- Grieving losses is key. You may have incurred loss of love, the loss of affection, and the death of your hopes and dreams with this person. You can “drain the pain” by acknowledging your loss, asking God and others for help, letting yourself be sad, and recognizing not only what you’ve lost but also what remains.
- Forgiveness is a major way to release breakup pain—forgiving others and yourself. It’s helpful to remember that forgiveness is not forgetting. It’s not condoning what happened. It’s taking them off your hook, and putting them on God’s hook for justice. Romans 12:19 says, “Do not take revenge...” because God will avenge and repay. Forgiveness is not a one-time event, and you may not feel differently right away. An act of your will, forgiving the other person releases you, and leads to freedom and peace.
- Choose to let go. Often it feels like we cling tightly to the past just like the brown crunchy leaves that cling to barren tree limbs in winter. Their season has passed, yet they still don’t let go. We need the power of the Holy Spirit to blow a fresh breeze into our lives and enable us to do what we can not do. As you release your grip on what you are holding to so tightly, and replace it with Jesus’ unchanging truth), He will restore your weary, wayward or willful heart.
- Align your thinking with God’s truth. Sometimes your thought life can get hijacked on the Highway of Hope. Rein in your wandering mind and find the power you need to do hard things with God’s truth. The Bible, the Word of God, is a guard rail to keep you safe and on the right path. 2 Corinthians 2:5 reminds us that “we take captive every thought to make it obedient to Christ.” Keep reminding yourself of the truth, because truth combats lies like light overcomes darkness.
- Awaken Hope – The first light of day helps you to see better with your eyes, and the light of God’s truth lets you “see” with your heart. You gain insight and understanding about your situation, about God, and about yourself. It’s a turning point in your healing journey.
- Experiencing God’s love. After a breakup a few years ago I learned that: God is all-wise, and I can trust Him even when I do not understand (Proverbs 3:5, 6). He is not withholding something good; He is protecting and saving me for His best (Proverbs 16:9, NASB). We were created for His purposes, not the other way around. But the best news is that God is near, and loves you more than you will ever know. He is at work healing your broken heart. “He heals the brokenhearted and binds up their wounds.” (Psalm 147:3)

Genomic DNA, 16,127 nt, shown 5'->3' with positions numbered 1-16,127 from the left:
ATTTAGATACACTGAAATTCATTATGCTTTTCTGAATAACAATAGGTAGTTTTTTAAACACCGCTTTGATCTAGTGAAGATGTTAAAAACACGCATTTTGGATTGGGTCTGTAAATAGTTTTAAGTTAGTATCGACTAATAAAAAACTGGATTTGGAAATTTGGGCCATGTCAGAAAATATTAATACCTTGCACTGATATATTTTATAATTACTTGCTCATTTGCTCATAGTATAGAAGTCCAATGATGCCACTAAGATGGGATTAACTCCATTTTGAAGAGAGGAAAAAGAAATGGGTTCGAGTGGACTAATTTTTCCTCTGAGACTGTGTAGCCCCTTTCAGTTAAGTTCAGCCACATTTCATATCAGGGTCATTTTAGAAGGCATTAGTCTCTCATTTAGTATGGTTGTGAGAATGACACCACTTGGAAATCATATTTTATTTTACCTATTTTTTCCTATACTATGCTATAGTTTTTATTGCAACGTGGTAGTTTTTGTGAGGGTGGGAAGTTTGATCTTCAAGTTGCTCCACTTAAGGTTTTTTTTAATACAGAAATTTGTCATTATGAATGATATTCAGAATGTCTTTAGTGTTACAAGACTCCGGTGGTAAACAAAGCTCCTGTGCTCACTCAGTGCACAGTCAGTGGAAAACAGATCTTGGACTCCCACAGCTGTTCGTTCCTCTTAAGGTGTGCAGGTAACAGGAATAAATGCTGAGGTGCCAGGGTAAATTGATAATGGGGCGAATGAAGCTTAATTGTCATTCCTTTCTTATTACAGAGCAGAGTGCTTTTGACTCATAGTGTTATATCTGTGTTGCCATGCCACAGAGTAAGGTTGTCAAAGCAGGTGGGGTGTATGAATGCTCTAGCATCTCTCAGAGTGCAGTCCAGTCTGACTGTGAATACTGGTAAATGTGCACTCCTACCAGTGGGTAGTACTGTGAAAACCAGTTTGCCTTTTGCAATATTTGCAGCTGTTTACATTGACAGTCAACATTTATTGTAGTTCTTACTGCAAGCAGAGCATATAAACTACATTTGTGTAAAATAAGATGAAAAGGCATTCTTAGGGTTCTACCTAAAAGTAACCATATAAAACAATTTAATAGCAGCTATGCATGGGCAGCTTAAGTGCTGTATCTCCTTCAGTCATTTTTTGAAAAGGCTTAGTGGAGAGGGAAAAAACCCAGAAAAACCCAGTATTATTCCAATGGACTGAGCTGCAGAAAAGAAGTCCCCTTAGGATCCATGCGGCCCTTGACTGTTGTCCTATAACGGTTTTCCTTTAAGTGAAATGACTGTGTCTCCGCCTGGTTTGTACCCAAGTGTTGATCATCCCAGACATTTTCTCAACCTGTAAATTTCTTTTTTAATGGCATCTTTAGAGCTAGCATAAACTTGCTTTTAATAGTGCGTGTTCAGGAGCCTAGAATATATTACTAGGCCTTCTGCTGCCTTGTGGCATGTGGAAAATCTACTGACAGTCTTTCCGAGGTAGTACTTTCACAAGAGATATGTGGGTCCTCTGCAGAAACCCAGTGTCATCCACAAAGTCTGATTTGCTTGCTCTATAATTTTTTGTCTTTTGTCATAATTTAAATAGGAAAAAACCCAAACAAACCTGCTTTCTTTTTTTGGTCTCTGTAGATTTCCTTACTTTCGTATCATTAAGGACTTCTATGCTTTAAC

- Rebuild your self esteem. After being rejected (or rejecting someone else), the landscape of your heart can get worn away. Like erosion of soil after a rainstorm, erosion in our emotions can come from another’s constant criticism or negative words. To overcome emotional erosion, plant seeds of truth in your life. When the roots grow and go deep into God you will be more stable, strong, and built up in your true identity. Instead of putting yourself down, build yourself up with truth; watch your negative self talk. Remember, losing at love does not make you a “loser.” You are worth being loved well.
- Move forward – The darkness and pain of the past eventually fades and you begin to move forward into a brand new day. You wake up to the rest of your life and learn to make healthier choices next time. (for more about all of these points, see my book, “When Love Ends and the Ice Cream Carton Is Empty” by Jackie M. Johnson)
There is life after loss, joy after sorrow, and peace after pain. There is hope. One day it really will be okay. One Day. Until then, live in the light. And keep on walking. When love ends, healing can begin.
The rest of your life is waiting—and the best days are ahead.